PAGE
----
Our concern with affect serves to highlight that, in the contemporary business, the unexpected is increasingly expected. This close connection among affect, uncertainty and productivity is referred to in the following statement, albeit in somewhat philosophical terms:
“… the value of productive activity is … found in … the play of uncertainty and the direct manipulation of affectivity”18
For Clough and colleagues, affect produces (business) value from uncertainty. Uncertainty comes about through practices, services and products being expected to remain subject to constant reinvention. Of particular interest to contemporary business practice is that affect re-orients us from ‘managerialism’ – i.e. establishing what structures, pre-determines or regulates employees’ and organisations’ actions – to ‘vitalism’ – i.e. capitalising on the openness of the present, of our interactions and relationships, and of our identities.
The importance of considering the indeterminate dimension and generative potential of the present is evident from the vitality they afford individuals and relationships. The notion of affect puts the spotlight on dimension and potential, and on the role they increasingly play in contemporary organisations. Affect provides a lens for making sense of why and how this dimension and potential operate in the enactment of on-demand, experience-based, and situation-specific conducts. Examples that immediately spring to mind are innovative leadership, moral governance, performance improvement, consumer engagement, career/personal development, business coaching, conflict resolution, and open (honest) disclosure (of mishaps).
The growing prominence of these latter practices is evidence that affect is now critical currency, most likely because ‘affect is realised to be a very time-efficient way of transmitting a large amount of information’.8 In short, affect travels fast. We communicate more in the split-second that we hold someone else’s gaze than in the report that took us a week to craft. And the fluidity of contemporary practice means we cannot help but respond to such affects.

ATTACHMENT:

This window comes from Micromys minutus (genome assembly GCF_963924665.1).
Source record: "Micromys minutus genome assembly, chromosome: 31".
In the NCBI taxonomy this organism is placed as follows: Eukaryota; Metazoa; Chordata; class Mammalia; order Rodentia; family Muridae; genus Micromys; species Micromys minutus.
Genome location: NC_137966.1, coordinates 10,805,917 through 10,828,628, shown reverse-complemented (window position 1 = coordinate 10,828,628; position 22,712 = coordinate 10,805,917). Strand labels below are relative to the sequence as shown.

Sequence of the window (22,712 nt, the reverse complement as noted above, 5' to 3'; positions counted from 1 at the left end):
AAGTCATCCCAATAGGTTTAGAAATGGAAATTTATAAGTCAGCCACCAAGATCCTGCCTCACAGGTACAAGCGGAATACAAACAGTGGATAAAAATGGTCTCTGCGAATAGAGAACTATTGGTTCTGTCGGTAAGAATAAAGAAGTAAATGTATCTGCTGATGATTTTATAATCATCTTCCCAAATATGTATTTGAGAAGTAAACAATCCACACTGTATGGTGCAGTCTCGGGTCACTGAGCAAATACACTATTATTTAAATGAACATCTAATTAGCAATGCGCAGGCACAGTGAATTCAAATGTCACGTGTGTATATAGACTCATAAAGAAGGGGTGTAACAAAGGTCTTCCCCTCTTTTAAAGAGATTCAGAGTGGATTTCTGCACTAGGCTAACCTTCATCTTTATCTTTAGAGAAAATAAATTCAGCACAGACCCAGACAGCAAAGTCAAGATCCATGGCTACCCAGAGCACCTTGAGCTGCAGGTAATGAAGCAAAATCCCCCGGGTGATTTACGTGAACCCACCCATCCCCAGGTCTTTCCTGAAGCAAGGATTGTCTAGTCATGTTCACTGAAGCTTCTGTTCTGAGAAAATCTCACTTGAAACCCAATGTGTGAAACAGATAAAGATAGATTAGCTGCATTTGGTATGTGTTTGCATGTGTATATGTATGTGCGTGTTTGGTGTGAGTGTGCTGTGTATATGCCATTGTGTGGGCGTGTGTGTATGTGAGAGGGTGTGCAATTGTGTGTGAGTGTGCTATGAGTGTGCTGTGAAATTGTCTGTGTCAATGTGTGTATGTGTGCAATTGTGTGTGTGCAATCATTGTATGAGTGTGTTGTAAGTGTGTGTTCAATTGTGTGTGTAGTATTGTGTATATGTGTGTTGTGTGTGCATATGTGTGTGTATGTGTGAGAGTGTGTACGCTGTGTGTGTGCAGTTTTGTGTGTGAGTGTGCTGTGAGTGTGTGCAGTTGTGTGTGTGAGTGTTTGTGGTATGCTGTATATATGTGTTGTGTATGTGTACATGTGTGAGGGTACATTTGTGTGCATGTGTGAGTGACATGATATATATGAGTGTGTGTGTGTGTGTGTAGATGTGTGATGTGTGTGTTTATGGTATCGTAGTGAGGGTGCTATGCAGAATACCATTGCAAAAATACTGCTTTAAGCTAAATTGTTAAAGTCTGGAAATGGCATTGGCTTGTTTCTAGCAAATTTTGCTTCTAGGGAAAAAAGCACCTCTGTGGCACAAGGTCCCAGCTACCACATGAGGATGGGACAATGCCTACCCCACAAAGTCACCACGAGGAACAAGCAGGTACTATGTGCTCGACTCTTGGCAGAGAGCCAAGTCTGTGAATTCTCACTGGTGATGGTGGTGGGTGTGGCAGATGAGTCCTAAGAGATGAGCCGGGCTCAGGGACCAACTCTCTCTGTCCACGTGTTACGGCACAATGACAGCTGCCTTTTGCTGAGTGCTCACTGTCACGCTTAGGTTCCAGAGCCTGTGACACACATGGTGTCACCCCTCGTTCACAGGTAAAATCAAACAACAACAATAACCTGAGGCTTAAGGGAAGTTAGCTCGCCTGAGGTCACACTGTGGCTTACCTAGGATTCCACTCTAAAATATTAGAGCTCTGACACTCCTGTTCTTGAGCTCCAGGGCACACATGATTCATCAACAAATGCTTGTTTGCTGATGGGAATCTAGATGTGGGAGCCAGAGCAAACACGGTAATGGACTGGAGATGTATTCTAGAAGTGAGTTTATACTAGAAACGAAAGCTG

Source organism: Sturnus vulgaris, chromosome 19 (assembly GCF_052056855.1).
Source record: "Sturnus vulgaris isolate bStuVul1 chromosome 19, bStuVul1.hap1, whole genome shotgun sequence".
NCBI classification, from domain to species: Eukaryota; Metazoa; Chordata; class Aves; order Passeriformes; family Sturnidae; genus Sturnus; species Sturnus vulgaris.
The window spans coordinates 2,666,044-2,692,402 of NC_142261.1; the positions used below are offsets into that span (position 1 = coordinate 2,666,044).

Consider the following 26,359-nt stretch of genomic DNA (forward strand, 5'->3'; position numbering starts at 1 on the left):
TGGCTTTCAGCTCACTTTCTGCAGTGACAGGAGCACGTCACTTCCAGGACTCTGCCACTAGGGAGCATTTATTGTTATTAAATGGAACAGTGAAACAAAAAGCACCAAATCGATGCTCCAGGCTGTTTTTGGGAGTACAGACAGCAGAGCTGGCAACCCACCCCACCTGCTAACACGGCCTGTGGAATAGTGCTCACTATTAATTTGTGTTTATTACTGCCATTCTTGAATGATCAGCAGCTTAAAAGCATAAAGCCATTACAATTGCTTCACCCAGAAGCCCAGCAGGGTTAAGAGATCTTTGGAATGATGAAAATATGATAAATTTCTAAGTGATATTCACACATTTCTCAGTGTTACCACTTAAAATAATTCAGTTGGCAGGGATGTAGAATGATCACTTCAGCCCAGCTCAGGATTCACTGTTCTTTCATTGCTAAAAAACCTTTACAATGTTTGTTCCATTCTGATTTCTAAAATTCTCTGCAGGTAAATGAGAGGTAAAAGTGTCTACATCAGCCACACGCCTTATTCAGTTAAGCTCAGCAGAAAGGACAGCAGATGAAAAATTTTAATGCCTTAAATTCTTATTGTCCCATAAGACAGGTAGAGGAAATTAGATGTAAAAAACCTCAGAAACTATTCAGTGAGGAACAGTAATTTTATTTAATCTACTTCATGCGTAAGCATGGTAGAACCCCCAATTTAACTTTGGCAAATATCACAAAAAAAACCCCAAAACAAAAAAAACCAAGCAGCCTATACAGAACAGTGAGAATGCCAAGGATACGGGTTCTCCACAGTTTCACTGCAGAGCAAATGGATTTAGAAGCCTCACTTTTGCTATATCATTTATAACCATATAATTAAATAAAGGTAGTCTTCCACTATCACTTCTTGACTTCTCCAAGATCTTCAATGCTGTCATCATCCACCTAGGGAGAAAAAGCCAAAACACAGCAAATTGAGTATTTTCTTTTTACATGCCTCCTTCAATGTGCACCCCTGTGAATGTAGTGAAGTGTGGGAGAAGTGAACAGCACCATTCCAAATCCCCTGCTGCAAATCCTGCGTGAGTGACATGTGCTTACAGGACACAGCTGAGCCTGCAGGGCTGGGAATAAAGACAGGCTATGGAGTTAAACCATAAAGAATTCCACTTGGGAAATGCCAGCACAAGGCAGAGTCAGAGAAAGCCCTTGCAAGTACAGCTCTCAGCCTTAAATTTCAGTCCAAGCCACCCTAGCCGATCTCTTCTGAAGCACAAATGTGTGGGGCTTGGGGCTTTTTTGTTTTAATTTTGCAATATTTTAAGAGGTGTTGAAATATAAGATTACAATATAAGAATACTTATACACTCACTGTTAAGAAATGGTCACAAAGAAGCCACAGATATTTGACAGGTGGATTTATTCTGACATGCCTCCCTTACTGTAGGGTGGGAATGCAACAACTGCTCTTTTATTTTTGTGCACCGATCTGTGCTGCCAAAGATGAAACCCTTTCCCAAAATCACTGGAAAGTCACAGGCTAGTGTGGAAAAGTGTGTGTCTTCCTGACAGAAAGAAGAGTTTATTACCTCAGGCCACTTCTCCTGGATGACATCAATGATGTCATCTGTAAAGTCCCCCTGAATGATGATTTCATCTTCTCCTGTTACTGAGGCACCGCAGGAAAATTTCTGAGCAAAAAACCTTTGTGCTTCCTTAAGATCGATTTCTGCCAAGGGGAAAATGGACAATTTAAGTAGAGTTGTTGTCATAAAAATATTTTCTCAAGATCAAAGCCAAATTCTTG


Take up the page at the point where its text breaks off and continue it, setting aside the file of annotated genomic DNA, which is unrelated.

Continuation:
Affect and the implications for training
Traditionally, our view of business culture was that training served to align employees to pre-determined procedural routines, structural arrangements, normative expectations and emotional regimes.19 This view is complicated now by businesses expecting employees to embody initiative, creativity and innovation: they must interact affectively. We have moved from considering good business to depend on the alignment and control of potentially unruly and untrustworthy personnel, towards regarding good business to be contingent on inspiration, enthusiasm, adaptability, commitment and participation. In short, contemporary work demands we train in order to better mobilise our vitality.20
This shift from the management of employee conduct towards the deployment of vitality has substantial implications for workplace educators and trainers. How best can the affectualisation of work and worker identity be taught, and more importantly, how is it learned?